Academic journal article Anglican Theological Review

The Fractured Body: The Eucharist and Anglican Division

Academic journal article Anglican Theological Review

The Fractured Body: The Eucharist and Anglican Division

Article excerpt

Introduction

The church of Jesus Christ is divided, and division has become the context in which the church's life unfolds, rather than an exception. The Anglican Communion has by no means been immune to these disruptions in unity. Indeed, the events of the past several years- the emergence of the Global Anglican Future Conference (GAFCON) and the formation of the Anglican Church in North America (ACNA), the departure (or ouster, depending on one's viewpoint) of the Diocese of South Carolina from the Episcopal Church, continued lawsuits against parishes and dioceses that have withdrawn from the Episcopal Church, impaired states of communion among Global South provinces and the Episcopal Church, and so on-showcase how adept we are at schism. The future of the Communion remains uncertain.

Though the divide between the Episcopal Church and the Anglican Church in North America is the one I feel most keenly, and the one that features most prominently on my own horizons, I am not focused on any one state of division here. Nor do I intend to take sides, either to justify or to condemn any particular players in these sad events. There is blame enough to go around. To analyze this blame, however, would serve no purpose other than to more deeply entrench the divisions and animosity. Instead, I hope to point a way forward toward the healing of schism. To do so, I propose an argument that formally applies to both "conservatives" and "liberals." Both parties' anger and frustration over the current state of affairs demonstrates the need for this applicability to both sides.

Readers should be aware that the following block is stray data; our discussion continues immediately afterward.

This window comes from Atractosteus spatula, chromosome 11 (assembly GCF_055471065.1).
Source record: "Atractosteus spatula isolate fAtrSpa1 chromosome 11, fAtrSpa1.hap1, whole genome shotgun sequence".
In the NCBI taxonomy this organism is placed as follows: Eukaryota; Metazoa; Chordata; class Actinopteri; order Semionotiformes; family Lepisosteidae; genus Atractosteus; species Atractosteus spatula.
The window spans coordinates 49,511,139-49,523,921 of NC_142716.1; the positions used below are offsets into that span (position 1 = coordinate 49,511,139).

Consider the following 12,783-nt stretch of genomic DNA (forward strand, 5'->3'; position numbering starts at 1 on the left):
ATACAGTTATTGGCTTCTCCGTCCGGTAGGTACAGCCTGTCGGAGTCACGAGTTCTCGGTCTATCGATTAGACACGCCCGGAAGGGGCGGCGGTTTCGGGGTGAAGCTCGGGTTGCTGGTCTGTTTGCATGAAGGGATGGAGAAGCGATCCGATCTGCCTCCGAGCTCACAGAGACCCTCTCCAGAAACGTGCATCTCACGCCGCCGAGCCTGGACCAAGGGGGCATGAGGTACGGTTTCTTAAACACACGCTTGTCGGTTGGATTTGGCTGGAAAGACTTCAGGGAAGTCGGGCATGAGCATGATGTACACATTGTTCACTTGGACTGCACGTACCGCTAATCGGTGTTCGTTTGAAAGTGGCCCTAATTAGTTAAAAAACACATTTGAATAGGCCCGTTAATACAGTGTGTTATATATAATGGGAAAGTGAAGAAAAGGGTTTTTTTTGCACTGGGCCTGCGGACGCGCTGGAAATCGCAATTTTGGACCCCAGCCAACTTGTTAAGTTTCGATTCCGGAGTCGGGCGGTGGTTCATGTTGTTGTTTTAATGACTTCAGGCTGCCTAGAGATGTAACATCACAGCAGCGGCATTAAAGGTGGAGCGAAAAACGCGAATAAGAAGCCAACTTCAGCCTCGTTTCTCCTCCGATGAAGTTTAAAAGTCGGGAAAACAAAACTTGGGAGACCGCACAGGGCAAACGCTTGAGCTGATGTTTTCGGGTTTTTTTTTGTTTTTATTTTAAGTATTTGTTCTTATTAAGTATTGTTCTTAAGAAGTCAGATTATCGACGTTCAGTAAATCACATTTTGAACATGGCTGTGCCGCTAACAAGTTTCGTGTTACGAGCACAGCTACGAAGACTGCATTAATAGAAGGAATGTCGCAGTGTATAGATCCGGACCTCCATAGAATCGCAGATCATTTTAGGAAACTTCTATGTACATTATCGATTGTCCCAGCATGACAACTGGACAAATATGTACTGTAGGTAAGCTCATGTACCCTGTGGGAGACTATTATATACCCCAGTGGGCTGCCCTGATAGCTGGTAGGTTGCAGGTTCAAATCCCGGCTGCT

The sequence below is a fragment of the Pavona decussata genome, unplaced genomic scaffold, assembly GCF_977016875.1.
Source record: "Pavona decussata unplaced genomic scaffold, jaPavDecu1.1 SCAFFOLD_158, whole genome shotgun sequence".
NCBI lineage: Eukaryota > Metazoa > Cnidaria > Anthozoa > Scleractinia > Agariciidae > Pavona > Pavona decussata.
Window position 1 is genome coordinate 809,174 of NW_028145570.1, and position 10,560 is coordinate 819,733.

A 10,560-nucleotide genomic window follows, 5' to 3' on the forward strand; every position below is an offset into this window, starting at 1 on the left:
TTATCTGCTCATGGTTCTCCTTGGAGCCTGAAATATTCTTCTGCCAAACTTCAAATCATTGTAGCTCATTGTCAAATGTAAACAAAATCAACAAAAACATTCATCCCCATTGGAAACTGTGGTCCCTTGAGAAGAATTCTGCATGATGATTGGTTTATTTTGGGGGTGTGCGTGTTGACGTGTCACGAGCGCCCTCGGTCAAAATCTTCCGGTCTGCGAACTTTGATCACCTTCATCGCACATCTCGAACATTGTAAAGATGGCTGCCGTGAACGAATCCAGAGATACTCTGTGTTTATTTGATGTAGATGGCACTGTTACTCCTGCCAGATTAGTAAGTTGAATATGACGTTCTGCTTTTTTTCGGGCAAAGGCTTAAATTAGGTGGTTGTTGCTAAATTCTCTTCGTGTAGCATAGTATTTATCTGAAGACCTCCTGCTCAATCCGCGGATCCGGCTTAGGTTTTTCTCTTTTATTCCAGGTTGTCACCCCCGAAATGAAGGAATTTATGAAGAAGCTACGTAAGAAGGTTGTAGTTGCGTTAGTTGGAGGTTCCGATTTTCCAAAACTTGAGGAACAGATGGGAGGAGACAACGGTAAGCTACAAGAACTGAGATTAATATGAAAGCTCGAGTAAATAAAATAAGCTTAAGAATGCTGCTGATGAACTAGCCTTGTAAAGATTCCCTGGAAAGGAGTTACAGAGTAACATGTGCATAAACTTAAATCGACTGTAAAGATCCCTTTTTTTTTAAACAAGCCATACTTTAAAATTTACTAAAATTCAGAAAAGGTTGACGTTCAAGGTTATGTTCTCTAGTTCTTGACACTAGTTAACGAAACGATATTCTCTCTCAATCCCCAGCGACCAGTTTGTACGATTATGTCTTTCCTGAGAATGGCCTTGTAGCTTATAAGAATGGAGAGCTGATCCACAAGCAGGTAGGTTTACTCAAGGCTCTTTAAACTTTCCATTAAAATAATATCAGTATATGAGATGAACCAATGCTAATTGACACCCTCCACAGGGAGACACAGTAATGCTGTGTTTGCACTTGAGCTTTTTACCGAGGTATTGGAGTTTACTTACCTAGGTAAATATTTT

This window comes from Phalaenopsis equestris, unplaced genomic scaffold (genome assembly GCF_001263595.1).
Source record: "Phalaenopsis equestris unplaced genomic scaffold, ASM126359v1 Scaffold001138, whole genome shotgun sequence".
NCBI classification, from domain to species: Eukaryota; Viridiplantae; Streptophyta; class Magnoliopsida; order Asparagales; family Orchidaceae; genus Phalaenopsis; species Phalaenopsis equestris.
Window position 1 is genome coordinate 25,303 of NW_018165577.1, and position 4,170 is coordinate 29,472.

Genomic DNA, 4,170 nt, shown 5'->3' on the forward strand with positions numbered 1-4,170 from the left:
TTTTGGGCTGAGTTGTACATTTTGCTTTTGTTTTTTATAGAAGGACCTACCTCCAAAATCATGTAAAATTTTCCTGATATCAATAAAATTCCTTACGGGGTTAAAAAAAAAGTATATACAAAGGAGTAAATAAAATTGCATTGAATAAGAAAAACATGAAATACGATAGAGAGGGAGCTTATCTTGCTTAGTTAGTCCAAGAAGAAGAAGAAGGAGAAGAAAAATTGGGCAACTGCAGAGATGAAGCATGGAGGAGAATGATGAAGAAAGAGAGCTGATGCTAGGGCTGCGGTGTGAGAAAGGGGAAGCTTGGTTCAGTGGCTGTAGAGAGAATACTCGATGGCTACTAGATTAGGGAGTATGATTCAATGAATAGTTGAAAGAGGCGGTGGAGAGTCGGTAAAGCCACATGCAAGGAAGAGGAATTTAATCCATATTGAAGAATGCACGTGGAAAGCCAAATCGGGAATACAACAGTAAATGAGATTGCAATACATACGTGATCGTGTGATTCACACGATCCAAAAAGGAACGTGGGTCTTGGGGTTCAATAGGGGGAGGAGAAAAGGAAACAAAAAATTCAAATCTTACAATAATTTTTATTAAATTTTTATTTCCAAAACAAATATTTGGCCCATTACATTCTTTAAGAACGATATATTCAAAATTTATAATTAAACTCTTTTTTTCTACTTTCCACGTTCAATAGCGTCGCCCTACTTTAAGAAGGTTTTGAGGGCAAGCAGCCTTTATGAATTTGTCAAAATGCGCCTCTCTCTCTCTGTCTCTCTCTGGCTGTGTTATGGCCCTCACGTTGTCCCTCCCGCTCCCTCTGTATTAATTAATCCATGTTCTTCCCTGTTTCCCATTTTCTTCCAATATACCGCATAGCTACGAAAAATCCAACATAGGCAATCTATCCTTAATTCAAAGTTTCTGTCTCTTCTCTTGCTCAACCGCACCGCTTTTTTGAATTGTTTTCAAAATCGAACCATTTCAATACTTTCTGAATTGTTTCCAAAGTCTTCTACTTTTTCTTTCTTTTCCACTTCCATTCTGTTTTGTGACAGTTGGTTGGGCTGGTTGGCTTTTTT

Drawing from Augustine's treatment of the church as the totus Christus realized in the eucharist, I propose that the proper criterion for ecclesial unity is not the correctness of one's views or practices, but the recognition that we all belong to Christ. This criterion allows for not only diversity, but even divergence within Christ's body, acknowledging that even those who are sorely wrong may still be Christ's own. Schism is a failure to consistently apply this criterion, refusing to hold together in communion with those who likewise belong to Christ.

If this is the criterion for unity, what is its shape? The conventional wisdom would seem to be that the way to overcome division is to recognize and welcome diversity, or to achieve consensus across diversity. However, as Ephraim Radner argues, in a divided church things are not so simple. Consensus fails to yield the desired results, and celebrations of "diversity" fail to adequately account for the consequences of schism.1 Instead, Christian unity is a unity that embraces one's enemies. Finally, returning to the eucharist, I offer an account of the fraction rite that incorporates two dimensions: sacrifice and communion. These two dimensions allow me to synthesize an Augustinian account of eucharistie ecclesiology with Radner s penitent anti-triumphalism, and to propose a way of cultivating the imaginative space within which reunion of divided churches could occur.

Membership in Christ: Criterion of Unity

Of course schism is nothing new. The divisions of the sixteenth century still beleaguer us, and even they played out in the context of a church which had been divided along East-West lines for five centuries. Before the Great Schism of 1054 other divisions had occurred within the church. Indeed, Pauls first letter to the Corinthians addresses the state of division that obtained in their church (1 Cor. 1:10-17; 3:1-22; 11:17-22; 12:1-31). In order to address the dividedness of the church at Corinth, Paul appeals to the oneness of Christ himself (1:10-17; 3:1-22), to the image of the church as a body (12:1- 31), and to the church's practice of eucharist (11:17-22). This lays the foundation for what will later be termed the "threefold body" of Christ: the historical body, which was bom of the Virgin and hung on the cross; the sacramental body, present on the altar; and the ecclesial body, which is the church. …

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